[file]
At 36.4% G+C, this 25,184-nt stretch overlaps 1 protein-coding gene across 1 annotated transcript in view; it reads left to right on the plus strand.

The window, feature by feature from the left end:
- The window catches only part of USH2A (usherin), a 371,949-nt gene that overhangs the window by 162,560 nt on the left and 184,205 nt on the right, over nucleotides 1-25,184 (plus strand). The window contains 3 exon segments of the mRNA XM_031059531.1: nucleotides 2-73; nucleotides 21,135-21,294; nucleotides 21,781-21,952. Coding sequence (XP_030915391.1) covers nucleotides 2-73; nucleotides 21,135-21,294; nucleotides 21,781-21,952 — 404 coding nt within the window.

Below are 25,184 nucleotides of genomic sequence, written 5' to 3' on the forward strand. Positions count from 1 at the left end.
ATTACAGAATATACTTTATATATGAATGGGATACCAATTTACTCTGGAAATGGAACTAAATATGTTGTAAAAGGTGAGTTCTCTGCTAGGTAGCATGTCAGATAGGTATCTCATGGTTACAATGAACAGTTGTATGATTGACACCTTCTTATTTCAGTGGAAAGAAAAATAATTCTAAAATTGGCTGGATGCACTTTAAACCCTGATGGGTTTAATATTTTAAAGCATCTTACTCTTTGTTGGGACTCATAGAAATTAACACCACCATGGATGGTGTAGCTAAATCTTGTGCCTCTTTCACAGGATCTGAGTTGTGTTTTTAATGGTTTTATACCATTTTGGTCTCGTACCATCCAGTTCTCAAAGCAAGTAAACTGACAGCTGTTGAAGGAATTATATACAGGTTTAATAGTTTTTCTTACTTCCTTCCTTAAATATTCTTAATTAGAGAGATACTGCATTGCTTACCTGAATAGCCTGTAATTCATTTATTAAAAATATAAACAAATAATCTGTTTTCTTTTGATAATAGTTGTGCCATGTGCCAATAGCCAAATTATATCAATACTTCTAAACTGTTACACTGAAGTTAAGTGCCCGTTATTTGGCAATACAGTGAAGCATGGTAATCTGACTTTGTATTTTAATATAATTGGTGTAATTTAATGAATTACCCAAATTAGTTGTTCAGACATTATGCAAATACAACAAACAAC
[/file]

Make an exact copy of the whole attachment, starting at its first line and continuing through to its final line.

At 36.4% G+C, this 25,184-nt stretch overlaps 1 protein-coding gene across 1 annotated transcript in view; it reads left to right on the plus strand.

The window, feature by feature from the left end:
- The window catches only part of USH2A (usherin), a 371,949-nt gene that overhangs the window by 162,560 nt on the left and 184,205 nt on the right, over nucleotides 1-25,184 (plus strand). The window contains 3 exon segments of the mRNA XM_031059531.1: nucleotides 2-73; nucleotides 21,135-21,294; nucleotides 21,781-21,952. Coding sequence (XP_030915391.1) covers nucleotides 2-73; nucleotides 21,135-21,294; nucleotides 21,781-21,952 — 404 coding nt within the window.

Below are 25,184 nucleotides of genomic sequence, written 5' to 3' on the forward strand. Positions count from 1 at the left end.
ATTACAGAATATACTTTATATATGAATGGGATACCAATTTACTCTGGAAATGGAACTAAATATGTTGTAAAAGGTGAGTTCTCTGCTAGGTAGCATGTCAGATAGGTATCTCATGGTTACAATGAACAGTTGTATGATTGACACCTTCTTATTTCAGTGGAAAGAAAAATAATTCTAAAATTGGCTGGATGCACTTTAAACCCTGATGGGTTTAATATTTTAAAGCATCTTACTCTTTGTTGGGACTCATAGAAATTAACACCACCATGGATGGTGTAGCTAAATCTTGTGCCTCTTTCACAGGATCTGAGTTGTGTTTTTAATGGTTTTATACCATTTTGGTCTCGTACCATCCAGTTCTCAAAGCAAGTAAACTGACAGCTGTTGAAGGAATTATATACAGGTTTAATAGTTTTTCTTACTTCCTTCCTTAAATATTCTTAATTAGAGAGATACTGCATTGCTTACCTGAATAGCCTGTAATTCATTTATTAAAAATATAAACAAATAATCTGTTTTCTTTTGATAATAGTTGTGCCATGTGCCAATAGCCAAATTATATCAATACTTCTAAACTGTTACACTGAAGTTAAGTGCCCGTTATTTGGCAATACAGTGAAGCATGGTAATCTGACTTTGTATTTTAATATAATTGGTGTAATTTAATGAATTACCCAAATTAGTTGTTCAGACATTATGCAAATACAACAAACAAC